1. RESISTANCE – When an electric current flows through a conductor, electrons move through them. Every material obstructs the flow of electric current through it to some extent. This characteristic of the material is known as its resistance. The longer and thinner the material, the more resistance it would offer. Longer material would mean more distance to be covered by the electrons, hence the additional resistance. The thinner it is, the lesser the surface area for electrons to travel, hence there would be more resistance. The amount of resistance depends on two factors – the type of material (conductor/insulator) and its temperature.


The unit of measurement resistance is ohm and is represented by the symbol . The resistance of one ohm would mean that a current of one amp is allowed to flow through the material with a voltage of one volt. The device that is used to measure resistance is known as an Ohmmeter.

  1. ELECTRIC POWER – Electric power is produced by electric generators, but can also be supplied by sources like batteries. Voltage and Current together provide us electrical power. The bigger the voltage and current, the more is the electrical power generated. It is measured in watts, represented by the symbol W.


Thus, electricity is the flow of electrons through a conductor. The amount of current (amps) is related to the voltage (volts) pushing the electrons and the degree of resistance to flow (ohms).

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Effects of Electricity

When an electric current flows through a conductor, it exhibits a number of effects around. It produces by-products like heat, light, some magnetic effects, and some chemical changes, depending upon the conducting material. When utilized well, they can be an asset and human beings have done a wonderful job in doing so.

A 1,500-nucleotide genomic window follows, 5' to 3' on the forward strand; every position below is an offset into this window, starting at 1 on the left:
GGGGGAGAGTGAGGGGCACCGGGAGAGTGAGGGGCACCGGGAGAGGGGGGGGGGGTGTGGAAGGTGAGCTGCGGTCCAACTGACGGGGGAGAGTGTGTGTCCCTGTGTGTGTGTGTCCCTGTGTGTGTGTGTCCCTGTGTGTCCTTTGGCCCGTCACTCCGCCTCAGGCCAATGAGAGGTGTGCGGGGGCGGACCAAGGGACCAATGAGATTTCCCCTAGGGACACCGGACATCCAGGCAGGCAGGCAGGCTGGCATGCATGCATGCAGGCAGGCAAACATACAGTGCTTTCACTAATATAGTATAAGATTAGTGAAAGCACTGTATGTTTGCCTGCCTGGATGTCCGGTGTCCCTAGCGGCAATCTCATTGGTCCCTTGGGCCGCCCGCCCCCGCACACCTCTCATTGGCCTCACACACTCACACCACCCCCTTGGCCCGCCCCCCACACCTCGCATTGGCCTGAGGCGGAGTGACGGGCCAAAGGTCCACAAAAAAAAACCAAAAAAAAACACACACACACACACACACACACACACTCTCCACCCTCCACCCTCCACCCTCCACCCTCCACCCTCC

However, fossil fuels like coal and natural gas take millions of years to form. The rate at which we are consuming electricity is much more than the rate at which the natural resources are being generated on earth. Thus, we must save electricity and switch to cleaner and renewable sources of energy.

Check Point

  1. An ___________ is a fundamental piece of matter.
  2. The ________ orbit around the positively charged nucleus in an atom.
  3. The rate of flow of electrons from one atom to another is known as _____________. It is measured in ____________.
  4. The obstruction that a material offers to the flow of electric current is known as ________.
  5. The unit of voltage is __________ and its symbol is ______.
  6. The direction of flow of ________ is the reverse of the direction of flow of electrons through the conductor.

Answer Key

  1.  Atom
  2. Electron
  3. Electric current, Ampere    
  4. Resistance   
  5. Volt, V     
  6. Electric current

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Images Credit:

  1. https://socratic.org/questions/is-the-nucleus-and-neutrons-both-the-same-thing-in-an-atom-if-not-what-s-the-dif
  2. https://projects.ncsu.edu/eslglobe/nmswishe/402_2_how_to_make_a_circuit_answers.htm
  3. https://www.electricaltechnology.org/2020/04/electric-current.html
  4. https://www.studentenergy.org/topics/electrical-grid
  5. https://teachers.yale.edu/curriculum/viewer/initiative_09.05.08_u